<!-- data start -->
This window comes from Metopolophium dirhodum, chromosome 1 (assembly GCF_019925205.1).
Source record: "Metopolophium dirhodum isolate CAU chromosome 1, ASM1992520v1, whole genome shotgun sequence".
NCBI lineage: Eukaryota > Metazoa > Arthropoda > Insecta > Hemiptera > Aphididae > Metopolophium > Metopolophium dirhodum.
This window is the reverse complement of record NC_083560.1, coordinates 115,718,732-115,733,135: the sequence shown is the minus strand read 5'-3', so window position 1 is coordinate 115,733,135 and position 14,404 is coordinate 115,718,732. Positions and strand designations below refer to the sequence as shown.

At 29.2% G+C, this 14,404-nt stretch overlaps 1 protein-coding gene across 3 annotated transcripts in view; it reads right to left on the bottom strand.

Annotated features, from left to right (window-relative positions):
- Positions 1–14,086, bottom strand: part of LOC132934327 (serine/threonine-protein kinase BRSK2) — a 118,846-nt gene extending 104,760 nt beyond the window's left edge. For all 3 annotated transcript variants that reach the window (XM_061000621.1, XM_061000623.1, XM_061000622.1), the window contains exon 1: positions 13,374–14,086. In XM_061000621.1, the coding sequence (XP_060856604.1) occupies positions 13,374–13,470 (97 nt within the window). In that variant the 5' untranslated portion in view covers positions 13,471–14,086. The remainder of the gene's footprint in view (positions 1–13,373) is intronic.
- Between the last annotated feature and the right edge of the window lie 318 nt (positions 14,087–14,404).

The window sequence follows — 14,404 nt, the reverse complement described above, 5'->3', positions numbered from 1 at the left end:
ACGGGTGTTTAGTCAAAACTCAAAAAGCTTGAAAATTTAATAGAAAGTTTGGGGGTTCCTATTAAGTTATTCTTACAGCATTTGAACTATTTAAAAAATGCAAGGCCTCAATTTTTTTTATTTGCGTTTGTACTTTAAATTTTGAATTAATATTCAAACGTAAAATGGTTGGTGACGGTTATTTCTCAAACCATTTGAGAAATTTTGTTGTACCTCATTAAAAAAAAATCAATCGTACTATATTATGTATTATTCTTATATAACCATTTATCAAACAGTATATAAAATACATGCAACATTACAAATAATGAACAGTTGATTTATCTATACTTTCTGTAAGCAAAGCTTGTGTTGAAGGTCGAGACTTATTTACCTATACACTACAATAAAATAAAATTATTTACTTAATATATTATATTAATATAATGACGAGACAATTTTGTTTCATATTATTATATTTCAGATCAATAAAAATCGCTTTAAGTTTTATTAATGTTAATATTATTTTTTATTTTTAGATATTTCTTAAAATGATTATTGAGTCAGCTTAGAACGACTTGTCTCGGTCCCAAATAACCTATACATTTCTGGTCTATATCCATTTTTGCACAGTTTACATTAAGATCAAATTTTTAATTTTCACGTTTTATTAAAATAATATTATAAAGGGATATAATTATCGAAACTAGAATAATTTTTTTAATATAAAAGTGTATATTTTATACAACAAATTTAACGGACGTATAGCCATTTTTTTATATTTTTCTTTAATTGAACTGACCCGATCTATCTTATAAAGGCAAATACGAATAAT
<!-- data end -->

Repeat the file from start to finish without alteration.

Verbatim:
This window comes from Metopolophium dirhodum, chromosome 1 (assembly GCF_019925205.1).
Source record: "Metopolophium dirhodum isolate CAU chromosome 1, ASM1992520v1, whole genome shotgun sequence".
NCBI lineage: Eukaryota > Metazoa > Arthropoda > Insecta > Hemiptera > Aphididae > Metopolophium > Metopolophium dirhodum.
This window is the reverse complement of record NC_083560.1, coordinates 115,718,732-115,733,135: the sequence shown is the minus strand read 5'-3', so window position 1 is coordinate 115,733,135 and position 14,404 is coordinate 115,718,732. Positions and strand designations below refer to the sequence as shown.

At 29.2% G+C, this 14,404-nt stretch overlaps 1 protein-coding gene across 3 annotated transcripts in view; it reads right to left on the bottom strand.

Annotated features, from left to right (window-relative positions):
- Positions 1–14,086, bottom strand: part of LOC132934327 (serine/threonine-protein kinase BRSK2) — a 118,846-nt gene extending 104,760 nt beyond the window's left edge. For all 3 annotated transcript variants that reach the window (XM_061000621.1, XM_061000623.1, XM_061000622.1), the window contains exon 1: positions 13,374–14,086. In XM_061000621.1, the coding sequence (XP_060856604.1) occupies positions 13,374–13,470 (97 nt within the window). In that variant the 5' untranslated portion in view covers positions 13,471–14,086. The remainder of the gene's footprint in view (positions 1–13,373) is intronic.
- Between the last annotated feature and the right edge of the window lie 318 nt (positions 14,087–14,404).

The window sequence follows — 14,404 nt, the reverse complement described above, 5'->3', positions numbered from 1 at the left end:
ACGGGTGTTTAGTCAAAACTCAAAAAGCTTGAAAATTTAATAGAAAGTTTGGGGGTTCCTATTAAGTTATTCTTACAGCATTTGAACTATTTAAAAAATGCAAGGCCTCAATTTTTTTTATTTGCGTTTGTACTTTAAATTTTGAATTAATATTCAAACGTAAAATGGTTGGTGACGGTTATTTCTCAAACCATTTGAGAAATTTTGTTGTACCTCATTAAAAAAAAATCAATCGTACTATATTATGTATTATTCTTATATAACCATTTATCAAACAGTATATAAAATACATGCAACATTACAAATAATGAACAGTTGATTTATCTATACTTTCTGTAAGCAAAGCTTGTGTTGAAGGTCGAGACTTATTTACCTATACACTACAATAAAATAAAATTATTTACTTAATATATTATATTAATATAATGACGAGACAATTTTGTTTCATATTATTATATTTCAGATCAATAAAAATCGCTTTAAGTTTTATTAATGTTAATATTATTTTTTATTTTTAGATATTTCTTAAAATGATTATTGAGTCAGCTTAGAACGACTTGTCTCGGTCCCAAATAACCTATACATTTCTGGTCTATATCCATTTTTGCACAGTTTACATTAAGATCAAATTTTTAATTTTCACGTTTTATTAAAATAATATTATAAAGGGATATAATTATCGAAACTAGAATAATTTTTTTAATATAAAAGTGTATATTTTATACAACAAATTTAACGGACGTATAGCCATTTTTTTATATTTTTCTTTAATTGAACTGACCCGATCTATCTTATAAAGGCAAATACGAATAAT